Melatonin is a hormone produced in the pineal gland in response to light therefore, among many things, it regulates the sleep-wake cycle or circadian rhythm and is also a very powerful antioxidant. The pineal gland is a pea-sized gland located just above the middle of the brain. During the day the pineal is inactive. When the sun goes down and darkness occurs, the pineal is “turned on” and begins to actively produce melatonin, which is released into the blood. Usually, this occurs around 9 pm. As a result, melatonin levels in the blood rise sharply and you begin to feel less alert. Sleep becomes more inviting. Melatonin levels in the blood stay elevated for about 12 hours – all through the night – before the light of a new day when they fall back to low daytime levels by about 9 am. Daytime levels of melatonin are barely detectable.
Urinary 6-Sulfatoxymelatonin (MT6s) is the main metabolite of melatonin. MT6s itself has no physiologic activity, but testing it in the urine is a good indicator of whole body melatonin production. Low urinary MT6s is an indication for melatonin supplementation. It is normal to see elevated urinary values with supplemented doses higher than 1mg.
Studies have shown that monitoring this metabolite in the urine collected upon waking correlates to the night’s production of melatonin.
Melatonin is important because it is a potent antioxidant, immune system modulator, promoter of growth hormone production and can improve those affected by seasonal affective disorder (SAD). Therefore, low levels of melatonin can cause sleep issues (falling or staying asleep), weaker immune systems, mood changes, fatigue, and low growth hormone.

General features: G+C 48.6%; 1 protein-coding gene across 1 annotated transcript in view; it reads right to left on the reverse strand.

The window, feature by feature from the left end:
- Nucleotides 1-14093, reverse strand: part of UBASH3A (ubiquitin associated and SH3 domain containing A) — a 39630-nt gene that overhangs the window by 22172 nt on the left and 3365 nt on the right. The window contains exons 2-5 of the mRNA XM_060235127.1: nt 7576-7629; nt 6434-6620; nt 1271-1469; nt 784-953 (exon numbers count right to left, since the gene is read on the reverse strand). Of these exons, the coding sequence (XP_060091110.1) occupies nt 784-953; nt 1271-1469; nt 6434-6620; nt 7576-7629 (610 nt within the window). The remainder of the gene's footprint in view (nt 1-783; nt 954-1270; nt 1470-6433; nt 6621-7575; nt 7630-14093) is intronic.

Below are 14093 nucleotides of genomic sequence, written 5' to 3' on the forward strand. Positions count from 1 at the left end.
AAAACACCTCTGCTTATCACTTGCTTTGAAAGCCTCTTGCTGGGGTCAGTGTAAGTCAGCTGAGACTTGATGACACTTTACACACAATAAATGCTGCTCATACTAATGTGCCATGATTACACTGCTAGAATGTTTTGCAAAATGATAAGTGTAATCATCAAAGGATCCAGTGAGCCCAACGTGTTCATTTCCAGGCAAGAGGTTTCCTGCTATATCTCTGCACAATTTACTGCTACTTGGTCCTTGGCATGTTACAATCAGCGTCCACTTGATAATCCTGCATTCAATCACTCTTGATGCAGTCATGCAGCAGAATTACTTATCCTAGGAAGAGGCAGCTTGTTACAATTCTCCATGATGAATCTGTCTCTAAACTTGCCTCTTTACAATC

When the melatonin level is too low it might lead to sleeping problems and consequently lack of sleep and tiredness. This has a negative effect on the general well-being. Sleep disturbances depending on a lack of melatonin especially express with problems to fall asleep and early awakening. The resulting missing and therefore not very restful sleep can cause susceptibility to diseases, concentration disturbances, poor memory, mood swings etc.
Since the melatonin production constantly decreases in the course of life older people are more concerned by this. But due to our modern lifestyle and certain factors from the outside, many people often suffer under a lack of melatonin. Influencing factors might be
- long phases of daylight in summer, long phases of artificial light due to electric light, computer and TV
- lack of serotonin
- intake of certain medications like for example beta blockers
- consumption of caffeine, alcohol or tobacco
- too intensive sport too late in the evening
- ongoing stress
In addition, high stress, particularly elevated cortisol at night, is suppressive to the pineal gland causing lower levels of melatonin.
Try to spend as much time as possible in natural day light and eat tryptophan-containing foods (ex. spinach, seeds, nuts).
Slightly elevated levels of melatonin may be due to the supplements tryptophan or 5HTP (as both promote serotonin and serotonin can convert into melatonin) and SSRI’s (particularly fluoxetine) or MAO inhibiting medications.
An increased melatonin level, too, is noticeable by sleep disturbances and tiredness. An increased melatonin level makes waking up in the morning difficult. During the day, you are feeling lethargic. Especially in the colder and darker months of autumn and winter the melatonin production is increased. This also might lead to seasonal affective disorder (SAD).
A too high melatonin level can be caused by:
- long phases of darkness in the winter
- liver dysfunction
- high intake of vitamins B3 or B6
- intake of tryptophan or certain antidepressants
Here, daylight is helpful. And – as soon as the days start to get longer, the symptoms might decrease.
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